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/diy/ - Do-It-Yourself

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2623761 No.2623761 [Reply] [Original] [archived.moe]

if you finished an attic by yourself what would be the cost, I want to neet off my mom with the privacy of an apartment.

1 replies omitted. Click Reply to view.
>> No.2623775

Still Id like to get laid with out introducing them to mom yet Id rather give my mom the rent money in home improvement equity

>> No.2623780

Fucking nigger, your mom gave you everything to start a life and now you’re throwing it away and asking for more. At least be man enough to ask her if it’s okay to bring partners over.

>> No.2623782

I'm looking into to finishing the space above her garage and turn it into an apartment instead of paying rent to a landlord when I go back to school. She wants her own life and I want my own, I just don't know what the ball park material cost would be if I did the labor. My brother is a mechanical and machine learning engineer so I have some one with brains to help me plan it if its in the realm of possible .

>> No.2623791

>the space above her garage
That's a very vague description. How big is it? Is it damp-proof? Is it insulated? Does it have a power supply?

>> No.2623793

I'm drunk so I can't remember the square footage but it is un insulated, the garage is set on its on circuit for welding and what not ant the space was intended to be converted to room years ago and framed that way from the beginning

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2623702 No.2623702 [Reply] [Original] [archived.moe]

I don't plan on hurting others with it, I simply wish to make money by selling it to the protesters in my country. The people in my country are so pathetic at protesting. A few smoke bombs should show our government that we are serious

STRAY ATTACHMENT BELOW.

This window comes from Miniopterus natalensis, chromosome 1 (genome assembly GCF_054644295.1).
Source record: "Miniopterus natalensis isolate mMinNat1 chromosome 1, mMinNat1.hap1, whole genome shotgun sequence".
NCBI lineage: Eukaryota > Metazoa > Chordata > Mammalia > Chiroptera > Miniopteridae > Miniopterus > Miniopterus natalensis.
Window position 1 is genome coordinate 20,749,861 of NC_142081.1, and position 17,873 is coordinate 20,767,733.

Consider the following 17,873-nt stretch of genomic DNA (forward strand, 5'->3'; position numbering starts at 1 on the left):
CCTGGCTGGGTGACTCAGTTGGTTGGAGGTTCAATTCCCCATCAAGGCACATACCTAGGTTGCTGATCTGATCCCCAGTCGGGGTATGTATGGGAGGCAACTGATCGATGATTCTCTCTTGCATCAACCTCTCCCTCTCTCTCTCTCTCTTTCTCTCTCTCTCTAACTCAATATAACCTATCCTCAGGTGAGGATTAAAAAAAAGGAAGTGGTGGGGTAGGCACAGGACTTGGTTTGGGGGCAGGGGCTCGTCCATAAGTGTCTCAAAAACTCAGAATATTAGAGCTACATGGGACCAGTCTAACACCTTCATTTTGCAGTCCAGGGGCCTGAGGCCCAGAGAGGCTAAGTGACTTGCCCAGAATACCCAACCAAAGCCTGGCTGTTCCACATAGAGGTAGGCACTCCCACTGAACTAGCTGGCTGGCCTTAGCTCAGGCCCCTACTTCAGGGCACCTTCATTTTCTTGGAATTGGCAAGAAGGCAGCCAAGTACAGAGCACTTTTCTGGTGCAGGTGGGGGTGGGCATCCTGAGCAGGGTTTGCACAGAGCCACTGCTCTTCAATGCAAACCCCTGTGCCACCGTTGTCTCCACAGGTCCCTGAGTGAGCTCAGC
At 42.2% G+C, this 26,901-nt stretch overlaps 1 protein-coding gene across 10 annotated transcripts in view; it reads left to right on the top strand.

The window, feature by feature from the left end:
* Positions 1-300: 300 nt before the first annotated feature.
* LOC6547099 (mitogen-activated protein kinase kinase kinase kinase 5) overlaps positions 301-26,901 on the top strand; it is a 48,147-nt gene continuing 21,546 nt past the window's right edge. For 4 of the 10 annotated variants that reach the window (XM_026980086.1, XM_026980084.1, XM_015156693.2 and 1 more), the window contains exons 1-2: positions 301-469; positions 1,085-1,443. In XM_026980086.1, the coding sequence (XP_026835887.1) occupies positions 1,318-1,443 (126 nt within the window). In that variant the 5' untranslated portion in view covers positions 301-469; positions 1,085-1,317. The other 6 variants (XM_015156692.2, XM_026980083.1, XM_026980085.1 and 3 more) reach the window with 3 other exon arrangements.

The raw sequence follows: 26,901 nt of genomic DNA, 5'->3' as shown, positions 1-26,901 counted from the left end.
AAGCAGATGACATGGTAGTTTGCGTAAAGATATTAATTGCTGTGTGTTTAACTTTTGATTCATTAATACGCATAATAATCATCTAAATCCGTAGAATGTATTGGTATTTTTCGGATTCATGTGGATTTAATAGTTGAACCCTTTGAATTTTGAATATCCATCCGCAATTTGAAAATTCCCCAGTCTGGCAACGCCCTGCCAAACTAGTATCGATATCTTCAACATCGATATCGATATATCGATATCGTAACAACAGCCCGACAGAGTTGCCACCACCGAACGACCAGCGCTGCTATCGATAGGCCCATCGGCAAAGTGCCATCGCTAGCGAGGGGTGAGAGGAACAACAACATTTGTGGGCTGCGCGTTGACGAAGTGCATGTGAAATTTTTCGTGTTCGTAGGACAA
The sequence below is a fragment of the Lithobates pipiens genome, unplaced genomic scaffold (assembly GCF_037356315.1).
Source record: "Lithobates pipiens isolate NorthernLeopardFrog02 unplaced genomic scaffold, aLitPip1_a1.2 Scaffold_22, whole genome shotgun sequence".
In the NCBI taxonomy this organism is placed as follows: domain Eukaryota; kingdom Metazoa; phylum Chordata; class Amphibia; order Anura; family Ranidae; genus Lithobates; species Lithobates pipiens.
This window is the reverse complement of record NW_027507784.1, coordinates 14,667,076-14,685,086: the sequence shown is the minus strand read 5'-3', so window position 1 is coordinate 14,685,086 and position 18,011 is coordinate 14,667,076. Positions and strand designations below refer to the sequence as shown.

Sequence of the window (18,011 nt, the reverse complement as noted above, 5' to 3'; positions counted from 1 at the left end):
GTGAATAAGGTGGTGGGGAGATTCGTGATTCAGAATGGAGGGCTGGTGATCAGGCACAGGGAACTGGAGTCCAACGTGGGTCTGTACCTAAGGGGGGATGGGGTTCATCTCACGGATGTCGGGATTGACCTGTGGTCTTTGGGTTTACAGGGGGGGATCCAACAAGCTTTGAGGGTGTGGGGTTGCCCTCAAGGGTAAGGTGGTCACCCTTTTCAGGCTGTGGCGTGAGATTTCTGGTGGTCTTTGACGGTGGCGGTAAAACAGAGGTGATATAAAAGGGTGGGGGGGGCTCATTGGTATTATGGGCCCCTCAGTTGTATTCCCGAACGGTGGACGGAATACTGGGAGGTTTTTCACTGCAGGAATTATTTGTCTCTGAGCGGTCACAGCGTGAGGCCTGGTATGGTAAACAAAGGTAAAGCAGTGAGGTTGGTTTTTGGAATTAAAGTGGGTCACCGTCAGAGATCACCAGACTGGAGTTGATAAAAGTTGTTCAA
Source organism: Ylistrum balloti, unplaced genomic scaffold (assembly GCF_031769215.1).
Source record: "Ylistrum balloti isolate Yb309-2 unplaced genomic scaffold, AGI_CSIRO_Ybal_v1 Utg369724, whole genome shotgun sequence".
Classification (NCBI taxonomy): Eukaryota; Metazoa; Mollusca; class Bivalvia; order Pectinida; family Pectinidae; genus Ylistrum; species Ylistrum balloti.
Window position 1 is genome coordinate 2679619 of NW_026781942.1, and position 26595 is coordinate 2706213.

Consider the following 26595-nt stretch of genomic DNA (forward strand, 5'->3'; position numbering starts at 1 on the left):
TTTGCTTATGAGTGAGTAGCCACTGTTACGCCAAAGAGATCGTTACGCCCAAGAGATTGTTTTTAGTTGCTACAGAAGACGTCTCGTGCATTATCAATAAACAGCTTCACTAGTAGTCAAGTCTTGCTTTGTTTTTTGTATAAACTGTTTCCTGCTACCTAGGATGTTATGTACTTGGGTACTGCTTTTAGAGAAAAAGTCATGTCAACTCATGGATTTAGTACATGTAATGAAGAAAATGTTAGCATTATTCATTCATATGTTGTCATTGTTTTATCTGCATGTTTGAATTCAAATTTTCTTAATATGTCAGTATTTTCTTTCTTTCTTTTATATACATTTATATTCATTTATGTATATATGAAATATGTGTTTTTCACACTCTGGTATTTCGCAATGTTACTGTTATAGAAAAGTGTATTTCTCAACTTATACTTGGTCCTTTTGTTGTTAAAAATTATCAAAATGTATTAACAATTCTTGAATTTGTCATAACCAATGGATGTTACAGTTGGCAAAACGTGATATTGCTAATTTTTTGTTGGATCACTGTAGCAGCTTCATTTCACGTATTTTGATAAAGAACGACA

>> No.2623713
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Handfuls of flour in a balloon, a few rocks for weight to help with throwing, or just pour flour using a drone from above, some molotovs to light the flour when there's flour everywhere. Done.

Stupid zoomer. Go back to chemistry class.

>> No.2623715

I don't have a drone, and I am looking for long lasting effects. It should last for at least 30 seconds

>> No.2623719


Study pyrotechnics. Not hard. Requires reading. Then you can cross reference recipes which use available materials in your area.

>> No.2623788

Finally my time to shine.

Get some KNO3 stump remover, found here:
https://www.lowes com/pd/Spectracide-16-oz-Stump-Remover/4764059
that brand works swell.

Then get ahold of some plain white granulated sugar.
Then get a saucepan your ok with ruining(using a disposable pie tin is best)
Pour a mixture of 40% sugar and 60% KNO3 into the pan/tin, and put on low heat. Stir until its a consistent caramel looking fluid, then let cool. Then light.

Worth noting that its very hot at the burn point, and it expels a hot goop that can burn skin, be careful.

>> No.2623796

Nice one
but if you don't want to fuck with hardware shops then you can boil off bleach in some glass container to get sodium chlorate and some salt too
It's basically like KNO3 some say that it burns even better. Grind some sugar in a mixer and mix it throughly, add some candle wax to make it sticky, it also significantly increases the amount of smoke. It can explode in too confined spaces but should be harmless enough

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2623622 No.2623622 [Reply] [Original] [archived.moe]

Stop making fun of me

>> No.2623637
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They're not bad for homeowner use. The problem is the battery cells and motors on these things are so low quality the whole thing stalls for heavy duty tasks (ie mixing cement in a 5 gallon bucket). It's so bad that people have reported not much better performance than 12V tools which are lighter and more compact.

>> No.2623638

Stop being poor.

>> No.2623661

works for me

>> No.2623664
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This >>2623661

>> No.2623670

I've got a set of ryobi tools and they're fine for a swinging dick that needs to cut some boards or whatever once every few months. As >>2623637 said I've noticed that the battery capacity is kinda weak but for your average homeowner they're all you need.

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2623601 No.2623601 [Reply] [Original] [archived.moe]

What could I do with a cheap stick welder?

13 replies omitted. Click Reply to view.
>> No.2623773

What about chopper frames, fuel tanks?

>> No.2623778

Not him but probably as long as it's not too thin.
welding sheet metal with stick is a good way to get angry(for me).
The rods for SS make a neat sound.

>> No.2623781

>Elaborate. Could I actually craft something? is there a way to earn money with this thing.
Sure can.

>> No.2623785